front to back, all of which helps the car to make high-g manoeuvres at speed.

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Source: Nissan

The car’s electric powertrain allowed Nissan to design a radically different body.

To help with that weight distribution, the BladeGlider’s batteries — it uses the same lithium-ion technology as the Nissan Leaf electric vehicle — are low down at the back of the vehicle, as are the electric motors that power the car. Nissan will not divulge the power rating of the motors in either the concept or planned production versions, but they are wheel-mounted, with one motor per wheel which can be managed independently of each other and deliver instant torque. Independent motor management allows the torque from each wheel to be varied, which further keeps the car stable in corners (it limits oversteer — when the car’s back wheels start to slide towards the outward edge of a curve — producing an effect similar to the limited-slip differential in a conventional performance car).

All of this, Nissan claims, will produce a car that handles with 
a floating, glider-like feel, which is enhanced by the driver and passengers’ central placing in the vehicle and the large wraparound windshield, which curves smoothly around the sides of the car. To add to the glider-like cues, the concept car features an aircraft-style steering wheel and an infotainment system that displays relief maps and weather conditions. ‘I think that the excitement of the racing car should be mirrored in the excitement of driving the road car,’ Bowlby said. ‘I think there are elements we can bring from the race track to make these future road cars more exciting, more fulfilling and give greater driving pleasure.’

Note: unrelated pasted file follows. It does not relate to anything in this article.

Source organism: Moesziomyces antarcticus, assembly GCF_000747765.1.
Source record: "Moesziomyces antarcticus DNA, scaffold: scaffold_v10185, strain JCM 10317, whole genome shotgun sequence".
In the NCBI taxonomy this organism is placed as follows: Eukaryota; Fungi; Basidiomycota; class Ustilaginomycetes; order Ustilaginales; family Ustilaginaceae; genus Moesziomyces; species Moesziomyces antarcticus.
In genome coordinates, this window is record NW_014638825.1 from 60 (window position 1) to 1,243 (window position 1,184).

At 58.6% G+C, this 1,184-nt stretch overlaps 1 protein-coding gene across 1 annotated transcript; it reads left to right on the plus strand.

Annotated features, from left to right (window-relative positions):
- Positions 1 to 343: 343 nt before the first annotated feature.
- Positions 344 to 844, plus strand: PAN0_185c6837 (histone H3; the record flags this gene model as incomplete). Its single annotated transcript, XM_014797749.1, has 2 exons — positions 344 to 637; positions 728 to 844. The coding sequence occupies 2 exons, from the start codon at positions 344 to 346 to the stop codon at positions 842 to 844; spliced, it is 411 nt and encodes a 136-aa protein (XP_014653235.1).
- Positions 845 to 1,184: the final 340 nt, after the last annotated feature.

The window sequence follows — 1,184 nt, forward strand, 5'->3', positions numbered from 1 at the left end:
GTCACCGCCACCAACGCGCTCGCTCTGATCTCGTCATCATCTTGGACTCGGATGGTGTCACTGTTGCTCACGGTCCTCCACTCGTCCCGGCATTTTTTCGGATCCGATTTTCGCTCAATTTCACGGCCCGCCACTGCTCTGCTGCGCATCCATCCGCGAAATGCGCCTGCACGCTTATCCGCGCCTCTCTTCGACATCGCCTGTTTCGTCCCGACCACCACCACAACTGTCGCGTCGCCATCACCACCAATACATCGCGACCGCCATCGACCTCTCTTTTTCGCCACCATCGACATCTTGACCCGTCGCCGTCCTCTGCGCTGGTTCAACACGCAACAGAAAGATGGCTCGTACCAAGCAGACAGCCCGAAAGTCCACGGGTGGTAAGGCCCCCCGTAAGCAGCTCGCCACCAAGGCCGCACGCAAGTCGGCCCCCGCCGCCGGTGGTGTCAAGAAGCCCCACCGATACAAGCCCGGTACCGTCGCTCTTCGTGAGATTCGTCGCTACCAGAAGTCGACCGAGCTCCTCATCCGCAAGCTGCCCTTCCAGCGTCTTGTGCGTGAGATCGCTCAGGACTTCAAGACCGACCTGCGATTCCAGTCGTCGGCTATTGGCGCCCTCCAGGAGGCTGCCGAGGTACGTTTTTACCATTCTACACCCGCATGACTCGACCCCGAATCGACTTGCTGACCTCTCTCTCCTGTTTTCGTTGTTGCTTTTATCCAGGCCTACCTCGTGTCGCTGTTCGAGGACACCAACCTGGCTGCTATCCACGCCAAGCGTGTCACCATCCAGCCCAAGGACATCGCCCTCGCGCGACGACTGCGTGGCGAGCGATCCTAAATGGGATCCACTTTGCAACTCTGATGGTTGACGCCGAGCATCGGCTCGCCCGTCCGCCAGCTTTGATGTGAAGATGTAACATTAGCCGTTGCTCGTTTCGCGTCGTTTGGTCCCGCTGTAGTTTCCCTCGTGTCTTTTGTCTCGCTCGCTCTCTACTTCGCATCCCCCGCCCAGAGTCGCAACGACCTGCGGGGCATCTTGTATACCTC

According to Palmer, the BladeGlider will go onto Nissan’s production slate in the next five years, joining another concept sports car, the IDx coupe, which is designed to be an entry-level lower-cost model. The BladeGlider is intended to change the image of the electric vehicle, being a high-spec, high-performance vehicle with a range of 200 miles with a single charge and for a relatively low price — Palmer estimates it will cost less than £30,000.


Readers' comments (3)

  • Interesting design, but I would like to know how easy (or otherwise) it will be to get in to and out of such a body design, especially with a hard top roof.

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  • The driving seat moves closer to the door to facilitate egress and ingress.

  • It's great to see a manufacturer move away from tradition with a radical design. Hope that it can be manufactured in the UK.

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  • @ Mike Anson. This is not a radical departure from (flawed) convention. It's more of the same.

    ‘BladeGlider’s layout is not unique,’ Bowlby told The Engineer. ‘You see that narrow front-track, wide rear-track configuration elsewhere: in Bloodhound SSC, for example'.

    Yes, and they're both inherently unstable, as they are compromised by the same incurable technical contradictions that effect every traditional 2-axle vehicle. Any car that's described as having 'front' suspension and 'rear' suspension by definition will have a 'ride/handling' compromise.